|Living with Adult ADHD||ADHD in Women||Apps & Tools|
|Signs & Symptoms||Health & Sleep||Time Management|
|First 100 Days||ADHD at Work||Relationships|
|ADHD Parenting Home||Parenting Strategies||ADHD Teens||Summer Camps|
|Oppositional Defiant||Health & Nutrition||Social Skills||Homework Help|
|Discipline Fixes||Sleep||Organization Skills||Free Downloads|
|ADHD Treatment Home||Natural Treatments||Treating Kids|
|Medications||Diet & Nutrition||Treating Kids Naturally|
|Medication Reviews||Side Effects||First 100 Days|
|Learning Home||Homework Help||Learning Disabilities|
|School Accommodations||Organization Skills||Teachers' Guide|
|IEP/504 Plan||Behavior at School||ADHD/LD Schools|
|ADHD Symptoms Home||Self-Tests||ADHD in Women|
|ADHD Symptoms||Related Conditions||Diagnosing Kids|
|Types of ADHD||Diagnosing ADD||Dealing with Diagnosis|
|Give a Gift|
Overwhelmed by Organization Tasks
"I have a very hard time getting organized because one thing always seems to be contingent upon another. For example, I have a great bookcase but can't bring myself to use it — because I'm planning to move it to my daughter's room (eventually, after I get it painted). Any suggestions?"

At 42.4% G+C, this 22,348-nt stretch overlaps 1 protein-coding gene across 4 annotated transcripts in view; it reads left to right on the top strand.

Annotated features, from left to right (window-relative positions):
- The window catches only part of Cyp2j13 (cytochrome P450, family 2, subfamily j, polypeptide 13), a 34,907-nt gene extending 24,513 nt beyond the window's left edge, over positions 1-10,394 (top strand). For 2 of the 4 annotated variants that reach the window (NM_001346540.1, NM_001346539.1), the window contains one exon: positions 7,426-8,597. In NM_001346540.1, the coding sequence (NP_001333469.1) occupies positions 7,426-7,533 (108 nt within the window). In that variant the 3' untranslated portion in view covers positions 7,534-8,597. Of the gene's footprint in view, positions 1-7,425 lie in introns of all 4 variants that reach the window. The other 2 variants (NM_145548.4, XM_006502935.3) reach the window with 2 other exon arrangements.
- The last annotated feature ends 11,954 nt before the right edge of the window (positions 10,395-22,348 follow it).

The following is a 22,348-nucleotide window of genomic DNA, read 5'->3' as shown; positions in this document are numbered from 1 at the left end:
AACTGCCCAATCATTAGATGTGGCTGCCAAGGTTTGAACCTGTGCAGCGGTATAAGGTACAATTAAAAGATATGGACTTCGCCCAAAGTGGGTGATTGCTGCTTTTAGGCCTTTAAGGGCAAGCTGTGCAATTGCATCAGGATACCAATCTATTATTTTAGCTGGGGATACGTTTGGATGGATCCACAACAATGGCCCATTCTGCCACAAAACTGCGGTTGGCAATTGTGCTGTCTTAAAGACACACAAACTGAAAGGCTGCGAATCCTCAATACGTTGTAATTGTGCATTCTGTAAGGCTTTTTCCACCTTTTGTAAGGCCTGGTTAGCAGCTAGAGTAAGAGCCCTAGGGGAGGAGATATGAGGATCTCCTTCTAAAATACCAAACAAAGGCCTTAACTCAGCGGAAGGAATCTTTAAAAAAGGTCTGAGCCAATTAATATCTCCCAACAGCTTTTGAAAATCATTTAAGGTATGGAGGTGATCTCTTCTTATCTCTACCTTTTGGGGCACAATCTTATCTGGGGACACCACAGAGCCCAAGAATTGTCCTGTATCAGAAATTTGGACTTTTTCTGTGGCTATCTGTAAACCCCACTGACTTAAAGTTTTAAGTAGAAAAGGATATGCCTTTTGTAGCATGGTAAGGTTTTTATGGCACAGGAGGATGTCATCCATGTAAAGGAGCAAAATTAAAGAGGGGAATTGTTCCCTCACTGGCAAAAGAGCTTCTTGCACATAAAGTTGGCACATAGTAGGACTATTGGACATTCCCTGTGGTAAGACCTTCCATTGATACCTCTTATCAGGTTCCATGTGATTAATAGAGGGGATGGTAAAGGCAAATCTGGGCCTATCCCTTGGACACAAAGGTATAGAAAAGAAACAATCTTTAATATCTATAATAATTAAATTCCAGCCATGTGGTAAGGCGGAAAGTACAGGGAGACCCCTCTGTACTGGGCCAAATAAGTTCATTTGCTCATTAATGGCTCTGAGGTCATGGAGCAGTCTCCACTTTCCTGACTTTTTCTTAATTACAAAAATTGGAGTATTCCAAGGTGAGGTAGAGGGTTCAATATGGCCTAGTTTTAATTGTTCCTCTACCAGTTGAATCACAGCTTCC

Like many ADDers, you tend toward "circular" thinking. One task is connected to another, and another, and so on. Eventually, everything becomes connected in an overwhelming mess. The best way to interrupt that circular pattern is to insert a "starting point."
Instead of dwelling on what you can't do, identify what you can. From there, break your problem down into other manageable steps. For example, begin by moving the bookcase to the garage or porch where it will be painted. The next steps should flow from there - sanding it, buying the paint and brushes, and so on.
Watch out for perfectionism. Are you not doing something that can be done easily, just because you feel that you don't have time to do it the "correct" way? Ultimately, you must choose between "doing it" (even if imperfectly) and "not doing it" (and waiting and waiting until you have the time). If this is a hard decision for you, your delays may be rooted in a need for perfection. Take it from me: The world won't end if you don't do things perfectly.
Sandy Maynard lives in Washington, DC where she operates Catalytic Coaching. She was instrumental in the development of The National Attention Deficit Disorder Association's Coaching Guidelines and a founding board member for the Institute for the Advancement of AD/HD Coaching (IAAC). Sandy lectures internationally and is a regular contributor to ADDitude.
What do you think of this article? Share your comments on www.ADDConnect.com, ADDitude's community site. Check out the new ADHD Medication User Reviews and the ADHD Adults Support Group. Your fellow ADDers want to hear from you!